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City school officials will not make specific recommendations on whether Buffalo Teachers Federation President Philip Rumore should be sentenced to jail, but they are urging the judge to send a message that "anarchy and mayhem" will not be tolerated in future contract talks, School Board President Paul G. Buchanan said Wednesday.

He said papers filed Wednesday with State Supreme Court Justice Kevin M. Dillon stress the seriousness of the union's decision to violate Dillon's no-strike order and argue that a perceived slap on the wrist could encourage the BTF or other unions to strike in the future.

For example, Buchanan said, the contracts between the school district and its blue-collar and food service unions expired on June 30, but both units are working under the terms of the old pacts while negotiations continue.

If those unions see the BTF go unpunished, "what's to keep them from striking so they can get a contract in two weeks with no penalties?" Buchanan said.

Dillon will sentence Rumore, Barbara Bielecki and Edith Le Win -- all BTF officers -- Friday morning on their guilty pleas to contempt of court for leading a teachers strike Sept. 14. They face the possibility of up to 30 days in jail and $1,000 fines.

Both the union and the city filed written sentencing recommendations Wednesday, but Dillon plans to keep them under wraps until Friday. Rumore declined to release the BTF's papers, and Michael B. Risman, Buffalo's corporation counsel, did not make documents filed by the city available.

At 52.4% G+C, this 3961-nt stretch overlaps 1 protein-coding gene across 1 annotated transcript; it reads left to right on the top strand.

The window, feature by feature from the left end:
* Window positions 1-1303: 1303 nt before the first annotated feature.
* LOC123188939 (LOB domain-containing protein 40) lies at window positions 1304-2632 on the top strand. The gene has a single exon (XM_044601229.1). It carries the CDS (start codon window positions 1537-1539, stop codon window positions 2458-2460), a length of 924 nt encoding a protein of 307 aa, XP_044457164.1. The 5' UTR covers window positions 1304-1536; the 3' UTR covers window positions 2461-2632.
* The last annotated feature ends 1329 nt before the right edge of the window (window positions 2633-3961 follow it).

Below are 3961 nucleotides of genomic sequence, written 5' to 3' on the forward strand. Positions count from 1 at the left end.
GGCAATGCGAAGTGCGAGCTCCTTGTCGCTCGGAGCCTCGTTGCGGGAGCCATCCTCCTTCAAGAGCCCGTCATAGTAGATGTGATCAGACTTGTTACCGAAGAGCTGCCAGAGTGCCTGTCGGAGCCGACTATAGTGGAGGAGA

The union has claimed repeatedly that the strike -- which violated the state's Taylor Law -- was provoked by a School Board that failed to negotiate seriously for more than a year. While the board demanded that the BTF adhere to the Taylor Law, it ignored its own obligation to bargain in good faith, the union says.

That argument is expected to be a key element in the union's sentencing arguments.

Buchanan said the city's papers were prepared with input from the Board of Education, School Superintendent Marion Canedo and other district administrators.

"We're not taking any position on the sentencing," he said. "It would be inappropriate for us, since it's a contempt against the court, not a contempt against the board."

At the same time, Buchanan said, the court order was the board's only tool to seek to avert or end the strike. The BTF, he said, adhered to Taylor Law provisions that benefited the union but violated the no-strike provision.

"Once you start deciding which laws you're going to obey and which laws you're not, you're getting into a slippery morass," Buchanan said. "Then you get anarchy and mayhem, which is what happened when the teachers went on strike. If we can't abide by the rules of the court, what kind of society are we?"

Dillon had angry words for BTF leaders during two of several court hearings but has given no public indication of what sentence he will impose.

The BTF, as a corporation, also entered a guilty plea Friday and could be fined any amount Dillon deems reasonable at a Nov. 13 sentencing.

Donald Van Every, an at-large member of the board, last week publicly urged Dillon not to sentence the BTF leaders to jail but to consider community service instead.

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